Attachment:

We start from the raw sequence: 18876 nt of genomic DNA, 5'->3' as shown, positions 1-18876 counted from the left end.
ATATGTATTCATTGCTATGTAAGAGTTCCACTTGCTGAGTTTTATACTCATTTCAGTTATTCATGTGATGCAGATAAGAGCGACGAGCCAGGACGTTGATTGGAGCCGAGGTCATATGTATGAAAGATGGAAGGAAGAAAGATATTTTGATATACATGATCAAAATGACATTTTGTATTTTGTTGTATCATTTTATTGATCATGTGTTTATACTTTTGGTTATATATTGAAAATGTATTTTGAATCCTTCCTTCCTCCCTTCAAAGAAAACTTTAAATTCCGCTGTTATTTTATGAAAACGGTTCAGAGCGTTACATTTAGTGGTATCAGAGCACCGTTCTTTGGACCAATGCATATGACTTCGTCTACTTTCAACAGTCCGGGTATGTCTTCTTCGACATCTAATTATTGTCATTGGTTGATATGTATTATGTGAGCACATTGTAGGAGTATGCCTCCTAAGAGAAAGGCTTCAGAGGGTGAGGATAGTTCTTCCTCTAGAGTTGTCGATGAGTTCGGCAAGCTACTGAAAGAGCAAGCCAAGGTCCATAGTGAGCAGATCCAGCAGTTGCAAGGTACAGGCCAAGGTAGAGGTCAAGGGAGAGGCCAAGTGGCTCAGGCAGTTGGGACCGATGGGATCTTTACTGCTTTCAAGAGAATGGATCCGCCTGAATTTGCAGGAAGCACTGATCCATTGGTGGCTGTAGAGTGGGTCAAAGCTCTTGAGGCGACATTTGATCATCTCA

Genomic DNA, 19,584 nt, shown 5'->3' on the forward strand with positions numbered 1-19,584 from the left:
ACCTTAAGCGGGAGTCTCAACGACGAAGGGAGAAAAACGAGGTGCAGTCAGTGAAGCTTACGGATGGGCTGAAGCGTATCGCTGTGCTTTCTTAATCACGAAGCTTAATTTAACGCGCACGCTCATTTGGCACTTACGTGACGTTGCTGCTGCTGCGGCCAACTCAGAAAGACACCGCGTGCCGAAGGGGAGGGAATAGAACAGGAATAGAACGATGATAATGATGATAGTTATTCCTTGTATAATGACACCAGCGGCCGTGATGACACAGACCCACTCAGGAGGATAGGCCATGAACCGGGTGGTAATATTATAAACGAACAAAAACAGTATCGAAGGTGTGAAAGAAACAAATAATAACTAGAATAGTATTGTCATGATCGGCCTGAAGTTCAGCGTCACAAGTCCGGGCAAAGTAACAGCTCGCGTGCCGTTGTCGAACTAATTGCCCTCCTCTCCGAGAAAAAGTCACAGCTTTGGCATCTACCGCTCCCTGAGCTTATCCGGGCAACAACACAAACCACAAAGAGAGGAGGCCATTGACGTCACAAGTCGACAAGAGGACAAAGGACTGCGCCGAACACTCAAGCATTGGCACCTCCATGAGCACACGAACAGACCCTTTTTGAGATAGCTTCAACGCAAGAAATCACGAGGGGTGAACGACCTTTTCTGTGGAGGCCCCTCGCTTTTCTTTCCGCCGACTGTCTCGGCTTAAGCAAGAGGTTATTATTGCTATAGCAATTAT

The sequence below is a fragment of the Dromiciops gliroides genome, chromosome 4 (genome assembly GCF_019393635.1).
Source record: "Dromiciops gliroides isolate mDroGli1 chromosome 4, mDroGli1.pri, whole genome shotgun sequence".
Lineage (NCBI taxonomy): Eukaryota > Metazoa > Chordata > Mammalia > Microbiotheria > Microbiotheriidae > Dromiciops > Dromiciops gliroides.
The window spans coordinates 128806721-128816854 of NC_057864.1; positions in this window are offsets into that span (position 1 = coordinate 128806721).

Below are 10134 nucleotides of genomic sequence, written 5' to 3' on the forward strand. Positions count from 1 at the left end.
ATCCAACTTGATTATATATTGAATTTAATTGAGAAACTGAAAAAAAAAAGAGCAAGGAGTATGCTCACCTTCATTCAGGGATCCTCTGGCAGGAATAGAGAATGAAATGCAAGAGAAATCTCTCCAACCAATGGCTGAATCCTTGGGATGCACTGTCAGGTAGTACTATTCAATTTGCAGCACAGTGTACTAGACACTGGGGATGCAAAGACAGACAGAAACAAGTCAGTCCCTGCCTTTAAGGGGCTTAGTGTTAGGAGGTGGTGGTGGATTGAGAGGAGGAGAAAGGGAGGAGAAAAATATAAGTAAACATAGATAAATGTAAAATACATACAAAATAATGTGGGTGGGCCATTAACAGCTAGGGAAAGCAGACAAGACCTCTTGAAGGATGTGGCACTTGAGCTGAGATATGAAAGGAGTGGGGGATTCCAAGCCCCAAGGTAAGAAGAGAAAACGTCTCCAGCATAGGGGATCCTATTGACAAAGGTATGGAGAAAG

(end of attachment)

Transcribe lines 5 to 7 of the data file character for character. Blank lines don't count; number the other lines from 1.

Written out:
The sequence below is a fragment of the Dromiciops gliroides genome, chromosome 4 (genome assembly GCF_019393635.1).
Source record: "Dromiciops gliroides isolate mDroGli1 chromosome 4, mDroGli1.pri, whole genome shotgun sequence".
Lineage (NCBI taxonomy): Eukaryota > Metazoa > Chordata > Mammalia > Microbiotheria > Microbiotheriidae > Dromiciops > Dromiciops gliroides.